If Not Talking Back to the Muse, At Least Listening to Her a Little More

I’ve  been reading a lot lately, and realizing how much in the last year since Chris and I have lived together that that hasn’t been the case.  When I was single, I read about hour before bed every night–it could be poetry, it could be history or some other non-fiction, it could be memoir, or a murder mystery.  Sometimes I’d read all day on a Saturday, and even if I hadn’t gotten the laundry done, I’d feel like I had accomplished something valuable.  But especially before bed, it was good to do because it has a sedative effect–and the lack of reading plus the incessant snoring (I’m sorry, honey, but you snore really bad) this past year has really frazzled me.  I’m stressed out a lot.

So I’ve been making a concerted effort to read.  And this is also helpful, because in my last post, I mentioned I was starting to stagnate and needed some fresh inspiration.  I’ve read some articles on Shreveport history, including the State Fair and Holiday-in-Dixie, and I also read Goodloe Stuck’s really fantastic (but unfortunately, not academically documented) biography of Annie McCune, who was an Irish immigrant who followed the Confederate soldiers from New Orleans up north to Shreveport, settled, and opened her own bordello.  He writes with humor, and a lot of the research is anonymous quotations from the men who used to go down to the Red Light District and see her or her girls, and some of it’s really funny.

McCune was a real entrepreneur as far as building business; she sold beer for instance, and was in good with the cops so never got harrassed, and she was quite the philanthropist, giving all kinds of monies to charities.  Her house on 900 Fannin Street was one of the three most elegant/ top tier places in the District, and she regularly got her girls checked for “venereal disease.”  Their health was McCune’s priority; men knew they could go there without worry of carrying something home to their wives.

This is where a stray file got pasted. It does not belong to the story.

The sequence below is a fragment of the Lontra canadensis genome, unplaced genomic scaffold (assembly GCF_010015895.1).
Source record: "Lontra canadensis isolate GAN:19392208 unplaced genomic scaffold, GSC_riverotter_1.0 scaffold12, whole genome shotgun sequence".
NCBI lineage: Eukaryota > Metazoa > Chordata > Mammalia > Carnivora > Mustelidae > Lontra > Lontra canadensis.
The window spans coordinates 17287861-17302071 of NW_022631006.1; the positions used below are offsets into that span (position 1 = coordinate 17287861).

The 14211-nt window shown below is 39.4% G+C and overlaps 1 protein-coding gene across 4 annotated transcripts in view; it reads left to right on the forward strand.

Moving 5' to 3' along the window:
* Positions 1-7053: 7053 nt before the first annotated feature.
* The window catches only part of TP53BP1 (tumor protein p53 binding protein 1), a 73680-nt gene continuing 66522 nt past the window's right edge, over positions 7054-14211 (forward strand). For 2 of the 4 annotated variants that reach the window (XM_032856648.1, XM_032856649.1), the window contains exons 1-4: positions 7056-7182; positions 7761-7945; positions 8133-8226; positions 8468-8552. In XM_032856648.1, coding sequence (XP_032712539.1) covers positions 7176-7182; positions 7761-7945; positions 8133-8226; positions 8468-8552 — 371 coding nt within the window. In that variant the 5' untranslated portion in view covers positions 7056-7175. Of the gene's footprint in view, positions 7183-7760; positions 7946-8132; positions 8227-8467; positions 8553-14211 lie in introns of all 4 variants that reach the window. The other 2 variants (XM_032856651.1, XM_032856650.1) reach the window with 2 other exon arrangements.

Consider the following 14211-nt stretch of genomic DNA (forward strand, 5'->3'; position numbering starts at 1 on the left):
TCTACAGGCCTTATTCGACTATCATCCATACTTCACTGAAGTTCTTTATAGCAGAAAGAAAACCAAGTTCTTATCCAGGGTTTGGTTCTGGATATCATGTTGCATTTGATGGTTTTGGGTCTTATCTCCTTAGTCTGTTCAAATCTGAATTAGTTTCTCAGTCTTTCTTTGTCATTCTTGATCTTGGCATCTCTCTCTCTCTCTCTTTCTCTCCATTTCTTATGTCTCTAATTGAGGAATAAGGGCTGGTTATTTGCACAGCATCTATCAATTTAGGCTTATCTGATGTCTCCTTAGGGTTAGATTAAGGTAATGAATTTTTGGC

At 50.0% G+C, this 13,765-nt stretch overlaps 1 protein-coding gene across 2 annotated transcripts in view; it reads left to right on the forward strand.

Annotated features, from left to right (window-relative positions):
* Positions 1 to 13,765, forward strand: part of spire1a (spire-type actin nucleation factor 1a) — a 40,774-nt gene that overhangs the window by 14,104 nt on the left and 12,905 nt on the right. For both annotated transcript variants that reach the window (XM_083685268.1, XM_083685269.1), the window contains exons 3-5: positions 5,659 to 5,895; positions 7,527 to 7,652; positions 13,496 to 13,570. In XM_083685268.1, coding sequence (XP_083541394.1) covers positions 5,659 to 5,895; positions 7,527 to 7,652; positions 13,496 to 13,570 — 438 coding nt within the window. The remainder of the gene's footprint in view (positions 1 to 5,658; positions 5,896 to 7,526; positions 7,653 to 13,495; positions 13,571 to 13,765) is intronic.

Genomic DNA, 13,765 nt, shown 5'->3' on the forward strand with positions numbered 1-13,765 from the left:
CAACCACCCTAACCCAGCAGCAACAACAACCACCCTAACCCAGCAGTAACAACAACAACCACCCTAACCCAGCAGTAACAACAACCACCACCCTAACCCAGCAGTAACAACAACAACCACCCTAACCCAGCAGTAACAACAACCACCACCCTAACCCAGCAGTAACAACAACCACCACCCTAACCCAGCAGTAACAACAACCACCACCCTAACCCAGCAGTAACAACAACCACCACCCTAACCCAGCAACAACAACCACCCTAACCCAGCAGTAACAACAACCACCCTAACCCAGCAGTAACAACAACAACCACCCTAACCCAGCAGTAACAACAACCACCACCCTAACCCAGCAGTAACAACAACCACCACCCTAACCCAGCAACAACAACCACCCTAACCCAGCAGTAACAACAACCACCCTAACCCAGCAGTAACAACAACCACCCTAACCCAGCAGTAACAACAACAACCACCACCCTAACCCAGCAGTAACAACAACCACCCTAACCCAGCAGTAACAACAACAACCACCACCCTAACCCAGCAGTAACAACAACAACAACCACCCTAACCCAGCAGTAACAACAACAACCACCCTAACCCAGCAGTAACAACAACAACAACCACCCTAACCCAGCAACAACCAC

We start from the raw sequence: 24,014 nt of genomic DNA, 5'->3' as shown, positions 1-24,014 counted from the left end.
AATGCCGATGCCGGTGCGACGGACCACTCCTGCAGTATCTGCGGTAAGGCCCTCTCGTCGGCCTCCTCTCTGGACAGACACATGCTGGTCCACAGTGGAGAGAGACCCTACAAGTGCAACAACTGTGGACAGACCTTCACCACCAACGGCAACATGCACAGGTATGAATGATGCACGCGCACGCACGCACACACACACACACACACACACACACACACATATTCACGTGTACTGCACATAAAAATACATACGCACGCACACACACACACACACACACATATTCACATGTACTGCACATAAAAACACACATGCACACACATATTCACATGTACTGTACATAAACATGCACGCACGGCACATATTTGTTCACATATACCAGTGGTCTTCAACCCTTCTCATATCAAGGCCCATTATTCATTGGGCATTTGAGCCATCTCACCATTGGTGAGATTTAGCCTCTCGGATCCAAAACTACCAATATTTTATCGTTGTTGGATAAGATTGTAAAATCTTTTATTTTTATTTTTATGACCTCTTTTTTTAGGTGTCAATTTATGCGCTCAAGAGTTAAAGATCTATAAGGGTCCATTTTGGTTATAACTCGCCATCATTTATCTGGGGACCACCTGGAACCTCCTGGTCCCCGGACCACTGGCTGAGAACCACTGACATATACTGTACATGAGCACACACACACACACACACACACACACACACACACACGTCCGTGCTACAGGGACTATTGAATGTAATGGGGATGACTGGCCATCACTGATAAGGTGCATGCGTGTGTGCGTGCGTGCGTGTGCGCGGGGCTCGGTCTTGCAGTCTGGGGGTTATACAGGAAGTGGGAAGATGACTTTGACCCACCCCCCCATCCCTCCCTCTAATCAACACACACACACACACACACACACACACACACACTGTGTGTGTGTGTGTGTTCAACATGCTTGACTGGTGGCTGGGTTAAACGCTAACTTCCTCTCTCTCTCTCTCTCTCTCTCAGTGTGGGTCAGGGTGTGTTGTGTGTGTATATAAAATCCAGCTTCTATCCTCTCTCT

Apparently Shreveport’s District was the largest in the country for a city its size–it was several blocks, and contained all manner of vice, from shotgun shack quickie whorehouses, to saloons, to places to get cocaine and other drugs, to the more palatial bordellos.  It was huge tourist attraction, with people coming in from all over the Ark-La-Tex–kind of, I suppose, the way the riverboats are now, which I wholeheartedly disapprove of.  (Of course, what does it say about me that I feel affection for a Red Light District where women are selling themselves for $3/ trick?  That seems very counter my women’s studies background…)

Shreveport Madam came out in 1981, and it was kind of fun to read the acknowledgments, especially because I knew several of the people in the LSUS Archives Stuck thanked for help.  As I said, I enjoyed it–it was really engaging and interesting, and I could tell that Stuck had a real affinity for McCune.  I just wish that it had demonstrated academic rigor, beyond a few mentions, in passing, of newspaper articles–although it did have some maps and photographs.  Of course, one of Stuck’s points was that there really isn’t much known about her, so he had to rely on eye-witness accounts.  But when there’s no name attached to a quote, it kind of mitigates the authority and veracity of the account.  At least, it does for me.